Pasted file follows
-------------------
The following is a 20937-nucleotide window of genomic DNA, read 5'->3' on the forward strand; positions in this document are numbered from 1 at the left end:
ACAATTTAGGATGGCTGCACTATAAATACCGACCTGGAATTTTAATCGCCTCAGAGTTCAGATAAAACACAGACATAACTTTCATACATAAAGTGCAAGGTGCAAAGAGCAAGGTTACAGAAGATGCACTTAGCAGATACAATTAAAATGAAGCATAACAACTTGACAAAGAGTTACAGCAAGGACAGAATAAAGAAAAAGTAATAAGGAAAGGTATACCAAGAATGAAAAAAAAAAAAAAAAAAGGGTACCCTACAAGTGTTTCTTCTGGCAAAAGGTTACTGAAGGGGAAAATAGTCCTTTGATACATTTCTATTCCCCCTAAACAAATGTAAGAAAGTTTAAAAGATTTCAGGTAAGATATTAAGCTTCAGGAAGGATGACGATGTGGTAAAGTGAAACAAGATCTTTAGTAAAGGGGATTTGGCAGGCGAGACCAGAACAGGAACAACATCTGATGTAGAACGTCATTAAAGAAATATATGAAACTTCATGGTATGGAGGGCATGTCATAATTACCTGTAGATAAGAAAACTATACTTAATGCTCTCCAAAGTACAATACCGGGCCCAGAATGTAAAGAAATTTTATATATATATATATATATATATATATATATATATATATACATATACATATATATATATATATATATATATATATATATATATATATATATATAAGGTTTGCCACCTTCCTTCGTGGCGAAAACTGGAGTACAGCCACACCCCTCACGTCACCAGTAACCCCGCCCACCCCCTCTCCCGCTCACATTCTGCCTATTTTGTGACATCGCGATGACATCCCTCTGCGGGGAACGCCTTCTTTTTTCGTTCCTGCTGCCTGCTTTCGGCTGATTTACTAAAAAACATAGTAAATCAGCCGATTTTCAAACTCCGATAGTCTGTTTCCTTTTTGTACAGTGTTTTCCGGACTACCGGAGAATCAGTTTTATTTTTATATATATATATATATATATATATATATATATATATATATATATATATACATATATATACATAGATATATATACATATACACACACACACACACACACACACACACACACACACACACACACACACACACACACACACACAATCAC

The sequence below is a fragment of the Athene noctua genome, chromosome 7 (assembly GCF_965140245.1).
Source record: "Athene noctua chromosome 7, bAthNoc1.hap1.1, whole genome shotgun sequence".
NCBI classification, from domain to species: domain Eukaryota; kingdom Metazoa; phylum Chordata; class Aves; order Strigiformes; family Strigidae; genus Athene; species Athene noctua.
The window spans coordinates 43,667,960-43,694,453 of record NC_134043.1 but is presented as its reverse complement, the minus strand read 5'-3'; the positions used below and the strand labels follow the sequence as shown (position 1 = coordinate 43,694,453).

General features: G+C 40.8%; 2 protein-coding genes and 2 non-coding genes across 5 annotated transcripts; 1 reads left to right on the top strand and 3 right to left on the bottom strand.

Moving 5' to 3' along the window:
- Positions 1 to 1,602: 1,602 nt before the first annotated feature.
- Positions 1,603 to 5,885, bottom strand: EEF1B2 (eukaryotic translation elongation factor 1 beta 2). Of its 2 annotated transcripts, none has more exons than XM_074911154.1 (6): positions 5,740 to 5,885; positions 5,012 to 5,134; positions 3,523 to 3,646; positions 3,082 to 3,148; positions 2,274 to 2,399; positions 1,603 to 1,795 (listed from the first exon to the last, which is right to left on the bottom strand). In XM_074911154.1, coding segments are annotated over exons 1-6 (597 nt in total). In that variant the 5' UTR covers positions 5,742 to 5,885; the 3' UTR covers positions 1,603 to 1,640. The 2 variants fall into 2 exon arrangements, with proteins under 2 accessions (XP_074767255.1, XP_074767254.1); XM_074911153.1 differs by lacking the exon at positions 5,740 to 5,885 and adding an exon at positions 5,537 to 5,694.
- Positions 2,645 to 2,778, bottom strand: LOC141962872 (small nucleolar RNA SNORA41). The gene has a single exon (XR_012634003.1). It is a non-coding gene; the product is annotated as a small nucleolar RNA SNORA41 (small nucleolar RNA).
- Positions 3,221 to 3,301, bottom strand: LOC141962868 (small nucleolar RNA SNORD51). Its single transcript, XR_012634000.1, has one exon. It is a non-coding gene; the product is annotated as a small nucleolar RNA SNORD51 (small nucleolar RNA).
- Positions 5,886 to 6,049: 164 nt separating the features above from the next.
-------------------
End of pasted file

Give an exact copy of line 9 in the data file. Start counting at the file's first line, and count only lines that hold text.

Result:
- Positions 1 to 1,602: 1,602 nt before the first annotated feature.